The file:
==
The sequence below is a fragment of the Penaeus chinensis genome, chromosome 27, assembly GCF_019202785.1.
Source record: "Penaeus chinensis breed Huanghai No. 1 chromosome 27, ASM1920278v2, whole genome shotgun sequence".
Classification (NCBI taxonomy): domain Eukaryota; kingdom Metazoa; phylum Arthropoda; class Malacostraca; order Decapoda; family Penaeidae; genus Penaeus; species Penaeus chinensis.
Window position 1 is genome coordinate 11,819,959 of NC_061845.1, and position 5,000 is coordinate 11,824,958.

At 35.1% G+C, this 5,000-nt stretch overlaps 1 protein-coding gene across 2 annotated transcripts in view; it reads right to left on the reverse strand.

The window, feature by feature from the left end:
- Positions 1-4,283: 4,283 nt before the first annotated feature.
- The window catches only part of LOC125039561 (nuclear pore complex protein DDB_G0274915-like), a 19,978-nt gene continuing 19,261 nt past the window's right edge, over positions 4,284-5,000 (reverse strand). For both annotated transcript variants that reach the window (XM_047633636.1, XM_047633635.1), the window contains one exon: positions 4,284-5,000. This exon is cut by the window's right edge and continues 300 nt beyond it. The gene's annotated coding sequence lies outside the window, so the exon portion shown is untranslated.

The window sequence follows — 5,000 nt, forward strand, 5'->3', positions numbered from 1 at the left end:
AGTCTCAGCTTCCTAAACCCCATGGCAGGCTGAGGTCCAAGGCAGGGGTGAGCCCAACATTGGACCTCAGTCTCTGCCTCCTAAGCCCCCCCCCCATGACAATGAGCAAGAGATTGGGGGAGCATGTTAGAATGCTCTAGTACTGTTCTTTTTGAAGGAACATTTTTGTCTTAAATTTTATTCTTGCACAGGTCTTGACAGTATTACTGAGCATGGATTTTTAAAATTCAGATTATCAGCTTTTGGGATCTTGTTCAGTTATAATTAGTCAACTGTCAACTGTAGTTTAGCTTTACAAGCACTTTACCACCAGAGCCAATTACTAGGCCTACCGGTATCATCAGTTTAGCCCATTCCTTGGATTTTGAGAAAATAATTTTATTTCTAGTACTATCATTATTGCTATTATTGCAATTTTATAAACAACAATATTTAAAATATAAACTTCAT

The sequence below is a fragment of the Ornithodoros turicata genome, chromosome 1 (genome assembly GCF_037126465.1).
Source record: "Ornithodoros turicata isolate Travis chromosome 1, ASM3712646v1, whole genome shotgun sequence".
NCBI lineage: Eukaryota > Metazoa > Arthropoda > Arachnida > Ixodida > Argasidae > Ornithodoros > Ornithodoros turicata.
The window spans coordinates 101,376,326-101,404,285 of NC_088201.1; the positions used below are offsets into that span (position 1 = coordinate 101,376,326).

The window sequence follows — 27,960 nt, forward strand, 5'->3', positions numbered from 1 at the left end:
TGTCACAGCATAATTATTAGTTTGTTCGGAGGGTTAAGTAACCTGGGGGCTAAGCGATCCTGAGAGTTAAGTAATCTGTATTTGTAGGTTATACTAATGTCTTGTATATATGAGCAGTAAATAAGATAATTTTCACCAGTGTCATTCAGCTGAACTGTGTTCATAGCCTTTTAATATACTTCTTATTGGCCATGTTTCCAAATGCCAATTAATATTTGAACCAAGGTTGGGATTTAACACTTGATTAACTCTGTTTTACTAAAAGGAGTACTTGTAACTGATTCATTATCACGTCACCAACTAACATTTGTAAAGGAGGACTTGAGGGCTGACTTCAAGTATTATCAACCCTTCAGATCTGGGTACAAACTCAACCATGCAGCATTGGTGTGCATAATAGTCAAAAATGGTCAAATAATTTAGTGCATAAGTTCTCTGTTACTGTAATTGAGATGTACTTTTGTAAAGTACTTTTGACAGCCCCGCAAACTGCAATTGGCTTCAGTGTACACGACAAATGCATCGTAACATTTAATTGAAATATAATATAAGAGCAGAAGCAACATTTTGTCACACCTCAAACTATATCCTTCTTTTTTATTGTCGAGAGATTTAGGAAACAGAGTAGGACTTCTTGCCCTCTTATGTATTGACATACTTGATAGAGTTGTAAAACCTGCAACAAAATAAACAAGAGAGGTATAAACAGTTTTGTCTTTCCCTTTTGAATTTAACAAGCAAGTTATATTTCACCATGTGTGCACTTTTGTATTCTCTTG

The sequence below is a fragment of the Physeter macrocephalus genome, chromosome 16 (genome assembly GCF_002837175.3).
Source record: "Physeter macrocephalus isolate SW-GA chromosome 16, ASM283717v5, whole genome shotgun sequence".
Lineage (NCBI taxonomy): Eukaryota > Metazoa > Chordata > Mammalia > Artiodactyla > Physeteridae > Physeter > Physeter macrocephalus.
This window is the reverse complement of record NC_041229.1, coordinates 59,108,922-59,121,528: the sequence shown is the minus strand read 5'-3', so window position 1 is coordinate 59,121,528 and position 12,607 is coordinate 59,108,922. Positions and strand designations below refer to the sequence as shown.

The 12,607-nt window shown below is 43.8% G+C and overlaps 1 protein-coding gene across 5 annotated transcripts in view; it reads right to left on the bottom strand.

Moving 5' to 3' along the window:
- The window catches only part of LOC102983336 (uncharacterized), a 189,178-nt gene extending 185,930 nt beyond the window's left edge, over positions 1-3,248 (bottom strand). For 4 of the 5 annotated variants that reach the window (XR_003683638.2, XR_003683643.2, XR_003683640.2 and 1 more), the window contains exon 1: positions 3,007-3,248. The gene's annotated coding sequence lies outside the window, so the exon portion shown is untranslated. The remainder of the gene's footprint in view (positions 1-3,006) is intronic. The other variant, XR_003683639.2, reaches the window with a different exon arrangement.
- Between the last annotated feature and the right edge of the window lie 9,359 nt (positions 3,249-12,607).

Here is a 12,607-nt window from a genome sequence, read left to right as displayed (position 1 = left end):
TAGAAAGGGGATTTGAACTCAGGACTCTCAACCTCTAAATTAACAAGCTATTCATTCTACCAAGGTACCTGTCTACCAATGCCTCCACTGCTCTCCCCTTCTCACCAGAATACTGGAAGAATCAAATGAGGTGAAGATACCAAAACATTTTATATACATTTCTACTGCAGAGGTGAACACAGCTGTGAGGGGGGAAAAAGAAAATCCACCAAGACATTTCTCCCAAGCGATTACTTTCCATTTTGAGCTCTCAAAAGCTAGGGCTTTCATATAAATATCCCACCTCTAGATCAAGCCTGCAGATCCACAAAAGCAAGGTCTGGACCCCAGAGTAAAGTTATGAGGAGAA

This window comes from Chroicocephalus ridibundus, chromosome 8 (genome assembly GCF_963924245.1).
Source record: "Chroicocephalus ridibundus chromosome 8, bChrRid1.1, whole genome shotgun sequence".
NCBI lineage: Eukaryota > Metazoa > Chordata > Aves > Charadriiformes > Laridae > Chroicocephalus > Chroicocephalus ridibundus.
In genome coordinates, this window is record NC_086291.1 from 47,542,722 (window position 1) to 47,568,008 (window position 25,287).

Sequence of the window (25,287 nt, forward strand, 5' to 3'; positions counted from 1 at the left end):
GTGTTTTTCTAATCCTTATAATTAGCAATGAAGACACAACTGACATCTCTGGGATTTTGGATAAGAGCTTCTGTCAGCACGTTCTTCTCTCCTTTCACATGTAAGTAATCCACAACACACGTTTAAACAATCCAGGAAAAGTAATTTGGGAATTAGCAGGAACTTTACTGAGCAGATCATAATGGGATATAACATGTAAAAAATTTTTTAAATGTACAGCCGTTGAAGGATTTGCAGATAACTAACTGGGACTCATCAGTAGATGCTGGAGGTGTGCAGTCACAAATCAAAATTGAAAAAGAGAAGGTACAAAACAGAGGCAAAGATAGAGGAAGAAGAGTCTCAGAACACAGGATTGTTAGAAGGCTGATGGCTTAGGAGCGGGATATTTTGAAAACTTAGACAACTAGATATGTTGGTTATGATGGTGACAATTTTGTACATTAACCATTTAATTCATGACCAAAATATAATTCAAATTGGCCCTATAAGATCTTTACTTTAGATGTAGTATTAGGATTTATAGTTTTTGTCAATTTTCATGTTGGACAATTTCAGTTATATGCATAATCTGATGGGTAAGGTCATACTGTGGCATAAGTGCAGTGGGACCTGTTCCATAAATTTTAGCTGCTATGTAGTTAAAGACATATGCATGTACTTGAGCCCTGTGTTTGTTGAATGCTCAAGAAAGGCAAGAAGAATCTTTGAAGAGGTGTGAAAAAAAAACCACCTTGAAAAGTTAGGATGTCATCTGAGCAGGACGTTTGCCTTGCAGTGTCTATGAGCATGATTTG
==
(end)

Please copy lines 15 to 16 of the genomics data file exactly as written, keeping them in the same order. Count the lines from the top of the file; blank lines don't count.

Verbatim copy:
The window sequence follows — 27,960 nt, forward strand, 5'->3', positions numbered from 1 at the left end:
TGTCACAGCATAATTATTAGTTTGTTCGGAGGGTTAAGTAACCTGGGGGCTAAGCGATCCTGAGAGTTAAGTAATCTGTATTTGTAGGTTATACTAATGTCTTGTATATATGAGCAGTAAATAAGATAATTTTCACCAGTGTCATTCAGCTGAACTGTGTTCATAGCCTTTTAATATACTTCTTATTGGCCATGTTTCCAAATGCCAATTAATATTTGAACCAAGGTTGGGATTTAACACTTGATTAACTCTGTTTTACTAAAAGGAGTACTTGTAACTGATTCATTATCACGTCACCAACTAACATTTGTAAAGGAGGACTTGAGGGCTGACTTCAAGTATTATCAACCCTTCAGATCTGGGTACAAACTCAACCATGCAGCATTGGTGTGCATAATAGTCAAAAATGGTCAAATAATTTAGTGCATAAGTTCTCTGTTACTGTAATTGAGATGTACTTTTGTAAAGTACTTTTGACAGCCCCGCAAACTGCAATTGGCTTCAGTGTACACGACAAATGCATCGTAACATTTAATTGAAATATAATATAAGAGCAGAAGCAACATTTTGTCACACCTCAAACTATATCCTTCTTTTTTATTGTCGAGAGATTTAGGAAACAGAGTAGGACTTCTTGCCCTCTTATGTATTGACATACTTGATAGAGTTGTAAAACCTGCAACAAAATAAACAAGAGAGGTATAAACAGTTTTGTCTTTCCCTTTTGAATTTAACAAGCAAGTTATATTTCACCATGTGTGCACTTTTGTATTCTCTTG